The NFL’s Technology Opportunity
As you may have read this past week, Bill Belichick — Head Coach of the New England Patriots, went on a scathing rant about the Microsoft Surface Tablets that NFL teams have been using since 2014. In case you missed it, here is what Belichick had to say:
Q: Congratulations on becoming a grandfather, Bill. It was reported that there were some issues Sunday with the sideline technology like the headsets and tablets you use. Does that affect the number of plays you guys may be able to call and how does it affect any potential adjustments that you would make over the course of a game?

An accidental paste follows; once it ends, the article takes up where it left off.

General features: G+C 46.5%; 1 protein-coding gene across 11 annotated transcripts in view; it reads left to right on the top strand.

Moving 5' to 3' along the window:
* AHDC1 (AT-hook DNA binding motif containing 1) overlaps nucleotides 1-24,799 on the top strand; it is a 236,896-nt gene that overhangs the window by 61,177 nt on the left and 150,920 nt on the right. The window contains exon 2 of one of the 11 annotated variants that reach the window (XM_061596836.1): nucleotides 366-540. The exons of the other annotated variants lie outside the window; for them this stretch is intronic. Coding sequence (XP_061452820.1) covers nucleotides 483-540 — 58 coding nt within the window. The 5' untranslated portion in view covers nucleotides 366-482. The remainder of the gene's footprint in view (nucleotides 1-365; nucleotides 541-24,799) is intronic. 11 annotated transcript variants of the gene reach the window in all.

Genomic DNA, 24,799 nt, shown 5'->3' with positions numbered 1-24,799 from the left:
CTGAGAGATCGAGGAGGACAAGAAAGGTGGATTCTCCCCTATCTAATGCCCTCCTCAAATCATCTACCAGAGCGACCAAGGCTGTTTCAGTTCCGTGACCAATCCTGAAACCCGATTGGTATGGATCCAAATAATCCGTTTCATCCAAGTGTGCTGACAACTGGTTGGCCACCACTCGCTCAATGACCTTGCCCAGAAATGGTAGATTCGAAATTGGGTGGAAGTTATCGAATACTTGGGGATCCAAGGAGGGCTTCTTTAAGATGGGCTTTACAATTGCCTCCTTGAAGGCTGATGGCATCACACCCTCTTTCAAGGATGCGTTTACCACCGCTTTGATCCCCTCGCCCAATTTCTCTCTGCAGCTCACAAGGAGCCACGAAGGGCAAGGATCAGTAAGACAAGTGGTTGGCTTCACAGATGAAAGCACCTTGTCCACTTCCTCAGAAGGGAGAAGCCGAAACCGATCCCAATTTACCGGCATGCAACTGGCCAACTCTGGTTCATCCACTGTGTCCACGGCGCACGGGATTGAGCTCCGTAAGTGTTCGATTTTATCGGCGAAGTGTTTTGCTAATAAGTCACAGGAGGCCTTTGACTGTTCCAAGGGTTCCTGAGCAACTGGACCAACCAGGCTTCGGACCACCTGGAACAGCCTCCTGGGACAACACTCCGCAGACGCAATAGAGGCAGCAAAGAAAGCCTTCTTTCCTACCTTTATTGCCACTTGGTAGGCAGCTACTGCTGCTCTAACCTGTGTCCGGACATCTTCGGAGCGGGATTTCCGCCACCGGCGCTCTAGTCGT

BB: Yeah, well, first of all thank you for your comment there. As you know Phil [Perry], there are multiple communication systems on the sideline. As you probably noticed, I’m done with the tablets. I’ve given them as much time as I can give them. They’re just too undependable for me. I’m going to stick with pictures as several of our other coaches do as well because there just isn’t enough consistency in the performance of the tablets, so I just can’t take it anymore. The other communication systems involve the press box to the coaches on the field, and then the coach on the field, the signal caller, or the coach-to-quarterback, coach-to-signal caller system. Those fail on a regular basis. There are very few games that we play, home or away, day, night, cold, hot, preseason, regular season, postseason, it doesn’t make any difference; there are very few games where there aren’t issues in some form or fashion with that equipment. And again, there’s a lot of equipment involved, too. There are headsets in the helmets, there’s the belt pack, that communication, there’s a hookup or connection to internet service or that process and so forth with the coaches and the press box. So, there are a number of pieces of equipment, there is a number of connections that are on different frequencies. Again, not that I know anything about this but as it has been explained to me there are a lot of things involved and inevitably something goes wrong somewhere at some point in time. I would say weekly we have to deal with something. Dan Famosi is our IT person and he does a great job of handling those things. This is all league equipment so we don’t have it. I mean we use it but it isn’t like we have the equipment during the week and we can work with it and ‘OK, this is a problem. Let’s fix this.’ That’s not how it works. We get the equipment the day of the game, or I’d say not the day of the game but a few hours before the game and we test it and sometimes it works, sometimes it doesn’t. Usually by game time it is working but I would say not always. And then during the game sometimes something happens and it has to be fixed, and first of all, you have to figure out what the problem is. Is it a battery? Is it the helmet? Is it the coaches’ pack? Is it the battery on the coaches’ pack? I mean you know, again, it could be one of 15 different things. So, I would just say there are problems in every game. There were problems last week but there were problems the week before that, too. Some are worse than others. Sometimes both teams have them, sometimes one team has them and the other doesn’t have them. There’s an equity rule that’s involved there on certain aspects of the communication system but not on all aspects meaning what happens on one side then the other team has to have the same. If ours are down then theirs has to be down and vice versa, but it’s only true in certain aspects of the communication system; not everything. Overall there is a lot of complexity to the technology. There is complexity to multiple systems and there are a lot of failures, and so I know on our end Dan does a great job to fix those as quickly as possible. He has very limited access. I don’t know how much urgency there is on the other part from the league standpoint. However much urgency there is for them to have everything right, I don’t know, I’m not involved with that. But yeah, it was a problem last week. It’s basically a problem every week. The degrees aren’t always the same but we’re usually dealing with something. But as far as the tablet goes, I mean there was an experiment in a couple of the preseason games. It was one preseason game. We actually had two because it was our home game and Carolina’s home game where we had video on the tablets. But for me personally, it’s a personal decision, I’m done with the tablets. I’ll use the paper pictures from here on because I’ve given it my best shot. I’ve tried to work through the process but it just doesn’t work for me and that’s because there’s no consistency to it. Long answer to a short question; sorry.